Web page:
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The Royal Tenenbaums Movie Review

Movie Review by Anthony Leong © Copyright 2001


Ben Stiller, Danny Glover, Gwyneth Paltrow, and Anjelica Huston

This Christmas, in addition to having the customary get-together with your dysfunctional family, director Wes Anderson invites you to spend some quality time with a capital-D-dysfunctional family, "The Royal Tenenbaums". There's Royal Tenenbaum (Gene Hackman of "Heist"), who is a terrible father and has been separated (though never divorced) from his wife Etheline (Anjelica Huston of "Ever After") for the past twenty-two years. Though their three children were gifted in their formative years, they have subsequently become absurdly-unbalanced in their adult lives.

Stiller, Grant Rosenmeyer, Jonah Meyerson, Paltrow, and Gene Hackman

Chas (Ben Stiller of "Zoolander"), who was buying real estate in his teens, now spends his days exceedingly concerned about the safety of his two sons, Ari (Grant Rosenmeyer) and Uzi (Jonah Meyerson), especially in light of the recent death of his wife. Adopted daughter Margot (Gwyneth Paltrow of "Bounce") was once a gifted playwright, but now finds herself trapped in a marriage to the much older Raleigh St. Clair (Bill Murray of "Charlie's Angels"), a psychologist who studies obscure mental disorders. Finally, Richie (Luke Wilson of "Legally Blonde") is a washed-up tennis star who has an unnatural (and as Royal notes, probably illegal) pining for his sister. Unfortunately for Richie, it seems that Margot has a proclivity to their former neighbor Eli Cash (Owen Wilson of "Behind Enemy Lines", who also co-wrote the script), who authors terrible Westerns when he isn't in a drug-induced stupor.

Stephen Lea Sheppard and Bill Murray

Events are set in motion when Royal catches word that Etheline plans on marrying her accountant of ten years, Henry Sherman (Danny Glover of "Lethal Weapon 4"), and the three Tenenbaum children find themselves moving back into the old house for various reasons. Determined to win his family back (though purely got selfish reasons), Royal tells them that he is dying of cancer and has only six weeks left to live. If you thought your family get-togethers were awkward, you ain't seen nothing yet...

"The Royal Tenenbaums" is Anderson's third feature film, and contains the same offbeat, deadpan, and sarcastic humor that his fans have come to know and love. A satire on those heartwarming tales of redemption and family reunion, "The Royal Tenenbaums" does a very good job of overturning every expectation you have in such a film. In fact, there are some genuine moments of pure absurdity that you cannot help but laugh out loud, such as a running gag about a hotel bellhop (Seymour Cassel of "Black & White") who impersonates a doctor as part of Royal's 'cancer ploy', Royal's misguided attempts at bonding with his grandsons (which include shoplifting or crossing when the light is red), or a television interview where Eli completely spaces out.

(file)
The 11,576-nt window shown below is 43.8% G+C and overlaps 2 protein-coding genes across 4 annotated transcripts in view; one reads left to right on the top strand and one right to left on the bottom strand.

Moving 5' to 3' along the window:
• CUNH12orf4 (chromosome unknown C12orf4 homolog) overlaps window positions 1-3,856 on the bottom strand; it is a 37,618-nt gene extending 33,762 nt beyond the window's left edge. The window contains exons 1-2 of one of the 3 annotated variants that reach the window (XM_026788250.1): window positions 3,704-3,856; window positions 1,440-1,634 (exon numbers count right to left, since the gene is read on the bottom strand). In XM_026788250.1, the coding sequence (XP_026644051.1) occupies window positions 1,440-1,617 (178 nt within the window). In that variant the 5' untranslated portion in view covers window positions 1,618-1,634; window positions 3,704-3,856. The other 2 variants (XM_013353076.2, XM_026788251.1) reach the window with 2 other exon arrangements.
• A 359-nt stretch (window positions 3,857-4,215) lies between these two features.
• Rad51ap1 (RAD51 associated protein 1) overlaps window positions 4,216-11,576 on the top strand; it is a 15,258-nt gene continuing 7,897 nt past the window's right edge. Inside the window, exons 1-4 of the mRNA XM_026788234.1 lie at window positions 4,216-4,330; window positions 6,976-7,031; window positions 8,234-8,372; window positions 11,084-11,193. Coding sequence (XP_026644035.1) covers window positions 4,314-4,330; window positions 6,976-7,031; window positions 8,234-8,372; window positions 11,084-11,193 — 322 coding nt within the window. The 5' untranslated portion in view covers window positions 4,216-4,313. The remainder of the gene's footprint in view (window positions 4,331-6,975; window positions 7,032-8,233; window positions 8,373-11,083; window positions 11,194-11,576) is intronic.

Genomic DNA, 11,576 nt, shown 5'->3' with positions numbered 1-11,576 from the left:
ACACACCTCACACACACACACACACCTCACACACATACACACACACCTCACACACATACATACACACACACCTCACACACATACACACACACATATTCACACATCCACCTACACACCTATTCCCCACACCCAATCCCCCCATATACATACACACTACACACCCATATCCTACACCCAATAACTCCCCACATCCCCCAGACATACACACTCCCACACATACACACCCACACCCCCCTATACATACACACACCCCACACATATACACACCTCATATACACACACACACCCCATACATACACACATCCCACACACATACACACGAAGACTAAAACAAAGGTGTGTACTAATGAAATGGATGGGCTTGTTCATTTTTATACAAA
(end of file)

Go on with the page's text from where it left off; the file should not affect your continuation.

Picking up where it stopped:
Paltrow and Luke Wilson

And though the material is funnier and better executed, "The Royal Tenenbaums" still suffers from the same indulgences that plagued Anderson's overrated previous outing "Rushmore": poor pacing, tedious comic timing, and gags that misfire more often than not. If you found "Rushmore" difficult to sit through due to scenes being dragged out longer than necessary or long after the joke ceased to be funny (if it was funny at all), expect more of the same in this new offering (though not to as great a degree, thankfully).

Owen Wilson

However, these shortfalls are somewhat compensated by the all-star cast. The most memorable turns would include Stiller, who puts his usual neurotic shtick to good use as the anxiety-stricken Chas, and Hackman, who seems to be having too much fun playing the scheming and insincere patriarch of the family. Paltrow does a credible job of playing against type as the dour Margot, while Owen Wilson brings his goofy charm to Margot's clueless would-be suitor, both of whom easily outshine the comparatively-staid characterizations of Murray, Glover, and Luke Wilson. Rounding out the cast are some great supporting bits by Anderson-veteran Kumar Pallana as Royal's ever-loyal servant Pagoda, and Stephen Lea Sheppard as a amnesiac/dyslexic/color-blind curiosity being studied by Raleigh.

If you are a fan of Anderson's work or are in search of something far off the beaten path, then there is little doubt you will love spending Christmas with "The Royal Tenenbaums". Unfortunately, those unfamiliar with or put off by the director's previous efforts may find this film to be a bit tedious at times and the humor strained... deficiencies that unfortunately eclipse the occasional moments of brilliance.

Images courtesy of Touchstone Pictures. All rights reserved.


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